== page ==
Blogging and plot blocks


I’m new to blogging, both as a writer and as a regular reader. (Yes, I do live under a rock. Thank you for asking.) In recent months I’ve enjoyed discovering worthwhile blogs and writers who (apparently) put themselves out there with enviable ease. It’s encouraging to realize there are so many great people out here, sharing their expertise, their experience, and their great good humor.

One of my recent finds is Brandilyn Collin’s Forensics & Faith blog. It is a now a permanent fixture in my rss reader. Ms. Collin’s June 3 entry resonated with me especially. Titled It’s Writer’s Block, You Blockhead, this particular article has made me nothing less than a fan.

Brandilyn bemoans those irritating people that declare writer’s block as nothing more than the lame excuse of a lazy writer. Certainly for a professional writer, writer’s block would be a frightening specter worthy of anyone’s sympathy. I have little use for those literary snobs, myself, but writer’s block, per se, has never been much off an issue for me (sorry, Brandilyn).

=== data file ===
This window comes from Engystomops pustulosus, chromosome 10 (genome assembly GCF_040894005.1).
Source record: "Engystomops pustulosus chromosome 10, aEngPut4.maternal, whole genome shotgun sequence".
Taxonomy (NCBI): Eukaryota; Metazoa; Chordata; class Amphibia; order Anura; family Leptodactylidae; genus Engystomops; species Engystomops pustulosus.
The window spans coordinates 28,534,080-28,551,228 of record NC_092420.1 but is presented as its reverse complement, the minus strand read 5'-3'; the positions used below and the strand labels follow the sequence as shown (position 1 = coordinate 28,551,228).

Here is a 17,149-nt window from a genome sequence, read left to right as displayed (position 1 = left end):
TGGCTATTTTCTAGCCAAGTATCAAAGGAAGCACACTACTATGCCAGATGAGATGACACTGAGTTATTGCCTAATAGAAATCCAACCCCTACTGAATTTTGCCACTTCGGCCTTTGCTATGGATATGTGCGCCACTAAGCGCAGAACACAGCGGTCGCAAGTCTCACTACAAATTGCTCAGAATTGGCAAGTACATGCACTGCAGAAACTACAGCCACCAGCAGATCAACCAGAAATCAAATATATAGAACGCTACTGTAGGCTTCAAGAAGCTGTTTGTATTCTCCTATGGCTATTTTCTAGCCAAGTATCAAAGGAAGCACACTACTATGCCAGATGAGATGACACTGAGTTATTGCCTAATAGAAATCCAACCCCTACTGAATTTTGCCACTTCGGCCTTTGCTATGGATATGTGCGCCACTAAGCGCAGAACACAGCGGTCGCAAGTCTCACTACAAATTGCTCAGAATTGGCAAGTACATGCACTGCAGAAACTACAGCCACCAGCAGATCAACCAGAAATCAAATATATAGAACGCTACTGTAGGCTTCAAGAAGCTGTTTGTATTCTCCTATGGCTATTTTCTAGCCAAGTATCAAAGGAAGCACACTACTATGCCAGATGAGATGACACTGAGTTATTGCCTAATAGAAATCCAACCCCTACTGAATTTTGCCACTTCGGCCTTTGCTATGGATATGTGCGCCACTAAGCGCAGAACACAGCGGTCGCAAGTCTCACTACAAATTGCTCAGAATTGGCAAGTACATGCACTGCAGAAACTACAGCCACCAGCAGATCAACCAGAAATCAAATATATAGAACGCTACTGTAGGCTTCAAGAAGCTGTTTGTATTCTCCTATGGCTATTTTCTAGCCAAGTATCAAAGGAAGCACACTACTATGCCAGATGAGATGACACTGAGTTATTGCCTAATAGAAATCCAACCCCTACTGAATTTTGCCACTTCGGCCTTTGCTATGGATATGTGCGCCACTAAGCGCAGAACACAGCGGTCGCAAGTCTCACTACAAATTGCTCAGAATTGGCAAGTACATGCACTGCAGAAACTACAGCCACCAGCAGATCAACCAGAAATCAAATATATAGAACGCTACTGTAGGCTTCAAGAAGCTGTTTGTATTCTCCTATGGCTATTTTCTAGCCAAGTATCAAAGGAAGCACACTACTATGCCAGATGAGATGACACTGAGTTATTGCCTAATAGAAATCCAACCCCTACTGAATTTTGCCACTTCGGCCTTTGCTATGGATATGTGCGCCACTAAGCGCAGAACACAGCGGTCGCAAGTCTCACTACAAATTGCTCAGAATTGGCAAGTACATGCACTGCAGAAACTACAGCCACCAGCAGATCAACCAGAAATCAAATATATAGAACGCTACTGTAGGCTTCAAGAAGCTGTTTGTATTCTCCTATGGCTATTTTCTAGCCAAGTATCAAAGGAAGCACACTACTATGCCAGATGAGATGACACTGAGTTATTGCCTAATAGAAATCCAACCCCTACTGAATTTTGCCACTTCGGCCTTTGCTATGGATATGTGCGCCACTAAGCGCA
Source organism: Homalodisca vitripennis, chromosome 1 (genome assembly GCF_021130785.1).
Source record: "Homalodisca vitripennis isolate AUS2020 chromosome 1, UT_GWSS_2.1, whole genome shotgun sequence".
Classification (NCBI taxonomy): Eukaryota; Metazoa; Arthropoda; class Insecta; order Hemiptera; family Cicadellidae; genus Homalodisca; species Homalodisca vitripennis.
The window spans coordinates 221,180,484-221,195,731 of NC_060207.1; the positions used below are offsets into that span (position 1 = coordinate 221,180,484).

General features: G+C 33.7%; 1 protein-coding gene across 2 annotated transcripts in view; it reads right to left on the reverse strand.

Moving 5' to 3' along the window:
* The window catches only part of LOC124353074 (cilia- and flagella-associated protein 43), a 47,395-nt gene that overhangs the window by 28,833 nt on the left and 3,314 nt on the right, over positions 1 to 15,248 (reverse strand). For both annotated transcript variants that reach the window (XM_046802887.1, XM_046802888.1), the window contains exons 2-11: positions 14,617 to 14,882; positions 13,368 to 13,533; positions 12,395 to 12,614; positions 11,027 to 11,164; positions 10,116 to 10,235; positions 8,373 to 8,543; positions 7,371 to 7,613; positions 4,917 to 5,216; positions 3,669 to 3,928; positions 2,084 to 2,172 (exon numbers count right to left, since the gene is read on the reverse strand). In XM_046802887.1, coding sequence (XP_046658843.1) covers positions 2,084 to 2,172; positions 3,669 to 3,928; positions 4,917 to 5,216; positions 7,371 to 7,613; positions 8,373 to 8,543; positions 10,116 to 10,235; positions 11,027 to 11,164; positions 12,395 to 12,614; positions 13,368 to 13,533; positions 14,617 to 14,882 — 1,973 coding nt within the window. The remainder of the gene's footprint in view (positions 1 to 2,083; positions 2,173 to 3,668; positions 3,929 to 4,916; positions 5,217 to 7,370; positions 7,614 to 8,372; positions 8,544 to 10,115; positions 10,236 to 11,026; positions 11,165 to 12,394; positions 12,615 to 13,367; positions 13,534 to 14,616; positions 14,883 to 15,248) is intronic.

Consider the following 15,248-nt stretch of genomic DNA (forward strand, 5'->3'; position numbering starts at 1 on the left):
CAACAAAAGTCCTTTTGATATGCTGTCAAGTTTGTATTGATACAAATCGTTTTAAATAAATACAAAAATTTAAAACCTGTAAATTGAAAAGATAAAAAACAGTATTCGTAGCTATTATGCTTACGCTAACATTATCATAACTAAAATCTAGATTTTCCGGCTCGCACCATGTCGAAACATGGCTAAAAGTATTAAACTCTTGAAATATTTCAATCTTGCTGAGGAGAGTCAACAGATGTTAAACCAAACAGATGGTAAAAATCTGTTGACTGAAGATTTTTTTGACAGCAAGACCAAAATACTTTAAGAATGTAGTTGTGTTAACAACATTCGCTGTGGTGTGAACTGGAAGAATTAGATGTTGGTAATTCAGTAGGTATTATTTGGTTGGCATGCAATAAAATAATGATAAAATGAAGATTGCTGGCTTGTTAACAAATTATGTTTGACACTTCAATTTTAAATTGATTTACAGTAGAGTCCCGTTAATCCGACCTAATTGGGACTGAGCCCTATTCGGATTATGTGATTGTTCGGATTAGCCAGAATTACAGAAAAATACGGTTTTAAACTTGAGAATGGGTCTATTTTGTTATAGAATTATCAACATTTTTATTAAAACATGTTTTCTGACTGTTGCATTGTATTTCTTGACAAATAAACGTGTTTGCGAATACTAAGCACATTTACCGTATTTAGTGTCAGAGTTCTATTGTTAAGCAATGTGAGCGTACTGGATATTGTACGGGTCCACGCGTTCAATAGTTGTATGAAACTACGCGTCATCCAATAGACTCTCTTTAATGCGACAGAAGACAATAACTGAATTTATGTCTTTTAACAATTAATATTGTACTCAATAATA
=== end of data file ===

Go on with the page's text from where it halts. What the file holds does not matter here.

As the entry unfolds, though, Brandilyn admits that her issue is not actual writer’s block, but what she calls plotting block. Ah! now she’s singing my bar of blues. I can come up with great characters, I have files of research, scribbled short but succinct descriptions, and dialog guaranteed to to drive both plot and character development while still managing to sparkle. But too often rational plot eludes me. I have a book of characters chomping at the bit, with just enough plot to get them off the ground — but not enough to get them over the finish line. It’s an old problem. Unlike real life, fiction must make sense. Which is probably why so many of us prefer it to reality.

Unfortunately, other than recommending patience, Ms. Collins offers no cure for our mutual ailment. Well, of course, she doesn’t; if she had the cure, she wouldn’t be wasting good writing time complaining of the disease, would she?

Well, good luck, Ms. Collins. Hang in there. All us writer rather-be’s are counting on you.

But no stress.

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